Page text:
In light of a recent Third Circuit decision (Einhorn v. M.L. Ruberton Construction Co.), investors considering an asset purchase in the United States have new reason to perform due diligence not only against the targeted assets, but also against the seller. Failure to do so could result in unanticipated liabilities if the seller has unpaid multiemployer benefit plan contributions or potential withdrawal liability.
A benefit plan is generally a "multiemployer plan" if it is maintained by more than one employer in connection with an agreement with one or more labor organizations. Under ERISA and the terms of a multiemployer plan, an employer is liable for its regular contributions to fund its employees’ benefits. Additionally, an employer that withdraws from a multiemployer plan may have "withdrawal liability" imposed based on the employer’s share of the plan’s unfunded vested benefits.
If the assets of an employer that contributes to a multiemployer plan are sold, such sale will often trigger a withdrawal unless the buyer assumes the contribution obligations and other technical requirements are satisfied. If a sale of assets constitutes a withdrawal, or if an asset seller is delinquent on its contributions to a multiemployer plan, the common law rule of successor liability applies unless the parties have specifically allocated the liability before the completion of the transaction.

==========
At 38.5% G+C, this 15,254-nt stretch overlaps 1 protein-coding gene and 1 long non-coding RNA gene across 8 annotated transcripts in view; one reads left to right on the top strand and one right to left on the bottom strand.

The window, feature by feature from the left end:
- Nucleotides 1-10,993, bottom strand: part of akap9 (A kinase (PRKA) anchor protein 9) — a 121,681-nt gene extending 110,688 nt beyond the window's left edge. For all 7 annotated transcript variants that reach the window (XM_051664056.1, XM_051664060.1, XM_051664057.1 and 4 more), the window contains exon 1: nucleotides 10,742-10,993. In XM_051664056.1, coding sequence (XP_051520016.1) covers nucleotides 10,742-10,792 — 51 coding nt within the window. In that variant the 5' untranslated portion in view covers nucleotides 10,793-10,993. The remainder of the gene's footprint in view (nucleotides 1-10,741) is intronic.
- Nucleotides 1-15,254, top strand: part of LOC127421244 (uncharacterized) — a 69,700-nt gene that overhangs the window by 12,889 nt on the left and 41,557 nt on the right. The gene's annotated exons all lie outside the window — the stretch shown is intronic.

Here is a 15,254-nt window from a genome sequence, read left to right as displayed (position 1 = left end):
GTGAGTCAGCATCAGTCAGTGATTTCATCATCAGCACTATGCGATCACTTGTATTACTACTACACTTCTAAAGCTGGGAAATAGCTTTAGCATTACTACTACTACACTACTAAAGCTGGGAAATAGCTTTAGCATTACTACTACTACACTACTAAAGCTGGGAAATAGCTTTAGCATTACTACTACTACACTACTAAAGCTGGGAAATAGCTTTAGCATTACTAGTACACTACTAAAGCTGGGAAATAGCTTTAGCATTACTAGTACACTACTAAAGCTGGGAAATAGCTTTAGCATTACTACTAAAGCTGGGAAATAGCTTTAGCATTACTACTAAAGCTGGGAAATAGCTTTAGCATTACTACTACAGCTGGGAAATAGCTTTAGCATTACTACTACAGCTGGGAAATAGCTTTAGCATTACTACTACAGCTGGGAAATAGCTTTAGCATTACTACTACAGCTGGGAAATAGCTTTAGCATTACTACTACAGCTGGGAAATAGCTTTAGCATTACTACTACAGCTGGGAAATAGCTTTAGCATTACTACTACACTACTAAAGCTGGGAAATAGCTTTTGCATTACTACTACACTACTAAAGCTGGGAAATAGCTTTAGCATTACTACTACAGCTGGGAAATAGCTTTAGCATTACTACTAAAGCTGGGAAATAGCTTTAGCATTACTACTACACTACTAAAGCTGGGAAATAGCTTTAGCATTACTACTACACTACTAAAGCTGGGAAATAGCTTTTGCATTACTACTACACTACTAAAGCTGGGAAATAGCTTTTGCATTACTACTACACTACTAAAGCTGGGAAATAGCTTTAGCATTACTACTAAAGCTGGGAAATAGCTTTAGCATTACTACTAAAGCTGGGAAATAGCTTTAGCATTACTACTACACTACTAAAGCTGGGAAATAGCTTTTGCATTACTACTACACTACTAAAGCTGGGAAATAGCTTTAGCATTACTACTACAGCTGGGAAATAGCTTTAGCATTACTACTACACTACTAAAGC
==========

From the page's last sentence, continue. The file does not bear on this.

The general common law rule of successor liability provides that, in a sale of assets, the liabilities of the seller do not automatically transfer to the buyer. However, courts have developed exceptions to the general rule, including:
- the express or implied agreement to assume the selling company’s liabilities
- an asset sale that constitutes a de facto merger
- an asset sale that is for the fraudulent intention of avoiding liability for the seller’s debts
- a sale in which the purchaser corporation is simply a restructured or reorganized form of the seller’s corporate entity, and
- when necessary, as considered in Einhorn, to protect important employment-related policies.
The Third Circuit held that a purchaser of assets, like the purchaser in the Einhorn case, may be liable under ERISA for delinquent pension and welfare plan contributions of the seller in cases in which the buyer had notice of the liability for those contributions before the sale and there exists sufficient evidence of continuity of operations between the buyer and seller. The Third Circuit court further held that the notice inquiry centers on whether the buyer knows about the debts, not whether the buyer knows that the funds intend to seek recovery. The Third Circuit noted the following relevant factors with respect to the continuing operations requirement:
- continuity of the workforce, management, equipment and location
- completion of work begun by the predecessor, and
- constancy of customers.
The Einhorn decision, together with several other relevant cases, highlights the increasing scope of successor liability in the context of asset sales. Asset purchasers may be unable to avoid withdrawal liability or liability for a seller’s delinquent contributions to a multiemployer plan, even if the purchase agreement expressly provides that the seller will retain such liability. Asset buyers should therefore perform due diligence and assess risk accordingly in cases in which a seller has multiemployer plan liabilities. To the extent such liabilities exist, buyers could consider that the purchase proceeds be applied in part to satisfy them as a condition to the sale. We encourage any clients considering an asset purchase or other investment in the United States to contact us for further information on issues to be addressed in order to achieve your objectives.